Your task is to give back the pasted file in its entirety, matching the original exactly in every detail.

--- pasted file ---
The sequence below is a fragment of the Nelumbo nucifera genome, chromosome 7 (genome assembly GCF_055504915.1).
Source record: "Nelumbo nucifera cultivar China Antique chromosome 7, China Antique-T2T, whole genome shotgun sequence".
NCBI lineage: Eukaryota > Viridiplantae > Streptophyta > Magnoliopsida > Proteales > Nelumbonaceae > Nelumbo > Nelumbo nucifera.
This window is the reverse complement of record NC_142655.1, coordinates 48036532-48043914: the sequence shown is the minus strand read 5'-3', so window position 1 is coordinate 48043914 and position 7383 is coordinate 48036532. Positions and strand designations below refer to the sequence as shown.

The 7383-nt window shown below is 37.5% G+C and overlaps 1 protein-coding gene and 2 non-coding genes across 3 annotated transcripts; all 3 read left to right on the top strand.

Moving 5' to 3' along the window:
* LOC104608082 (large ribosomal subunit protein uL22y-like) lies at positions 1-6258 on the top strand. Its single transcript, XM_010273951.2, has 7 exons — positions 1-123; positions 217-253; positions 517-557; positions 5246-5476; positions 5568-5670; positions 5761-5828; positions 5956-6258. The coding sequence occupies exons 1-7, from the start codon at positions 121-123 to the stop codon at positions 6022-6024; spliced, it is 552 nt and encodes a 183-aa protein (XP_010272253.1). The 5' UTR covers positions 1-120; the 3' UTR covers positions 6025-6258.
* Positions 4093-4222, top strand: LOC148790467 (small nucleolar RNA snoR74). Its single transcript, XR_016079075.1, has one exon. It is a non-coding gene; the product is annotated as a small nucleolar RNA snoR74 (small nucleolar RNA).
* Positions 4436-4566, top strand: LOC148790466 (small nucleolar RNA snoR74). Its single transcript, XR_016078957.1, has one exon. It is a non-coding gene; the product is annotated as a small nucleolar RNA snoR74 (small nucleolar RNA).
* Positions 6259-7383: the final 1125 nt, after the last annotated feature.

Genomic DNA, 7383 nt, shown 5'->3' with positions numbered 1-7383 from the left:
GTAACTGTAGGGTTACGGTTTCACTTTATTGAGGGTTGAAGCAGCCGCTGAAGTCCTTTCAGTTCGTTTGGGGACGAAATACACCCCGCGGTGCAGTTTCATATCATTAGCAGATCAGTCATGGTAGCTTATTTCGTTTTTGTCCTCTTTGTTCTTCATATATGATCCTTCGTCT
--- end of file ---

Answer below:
The sequence below is a fragment of the Nelumbo nucifera genome, chromosome 7 (genome assembly GCF_055504915.1).
Source record: "Nelumbo nucifera cultivar China Antique chromosome 7, China Antique-T2T, whole genome shotgun sequence".
NCBI lineage: Eukaryota > Viridiplantae > Streptophyta > Magnoliopsida > Proteales > Nelumbonaceae > Nelumbo > Nelumbo nucifera.
This window is the reverse complement of record NC_142655.1, coordinates 48036532-48043914: the sequence shown is the minus strand read 5'-3', so window position 1 is coordinate 48043914 and position 7383 is coordinate 48036532. Positions and strand designations below refer to the sequence as shown.

The 7383-nt window shown below is 37.5% G+C and overlaps 1 protein-coding gene and 2 non-coding genes across 3 annotated transcripts; all 3 read left to right on the top strand.

Moving 5' to 3' along the window:
* LOC104608082 (large ribosomal subunit protein uL22y-like) lies at positions 1-6258 on the top strand. Its single transcript, XM_010273951.2, has 7 exons — positions 1-123; positions 217-253; positions 517-557; positions 5246-5476; positions 5568-5670; positions 5761-5828; positions 5956-6258. The coding sequence occupies exons 1-7, from the start codon at positions 121-123 to the stop codon at positions 6022-6024; spliced, it is 552 nt and encodes a 183-aa protein (XP_010272253.1). The 5' UTR covers positions 1-120; the 3' UTR covers positions 6025-6258.
* Positions 4093-4222, top strand: LOC148790467 (small nucleolar RNA snoR74). Its single transcript, XR_016079075.1, has one exon. It is a non-coding gene; the product is annotated as a small nucleolar RNA snoR74 (small nucleolar RNA).
* Positions 4436-4566, top strand: LOC148790466 (small nucleolar RNA snoR74). Its single transcript, XR_016078957.1, has one exon. It is a non-coding gene; the product is annotated as a small nucleolar RNA snoR74 (small nucleolar RNA).
* Positions 6259-7383: the final 1125 nt, after the last annotated feature.

Genomic DNA, 7383 nt, shown 5'->3' with positions numbered 1-7383 from the left:
GTAACTGTAGGGTTACGGTTTCACTTTATTGAGGGTTGAAGCAGCCGCTGAAGTCCTTTCAGTTCGTTTGGGGACGAAATACACCCCGCGGTGCAGTTTCATATCATTAGCAGATCAGTCATGGTAGCTTATTTCGTTTTTGTCCTCTTTGTTCTTCATATATGATCCTTCGTCT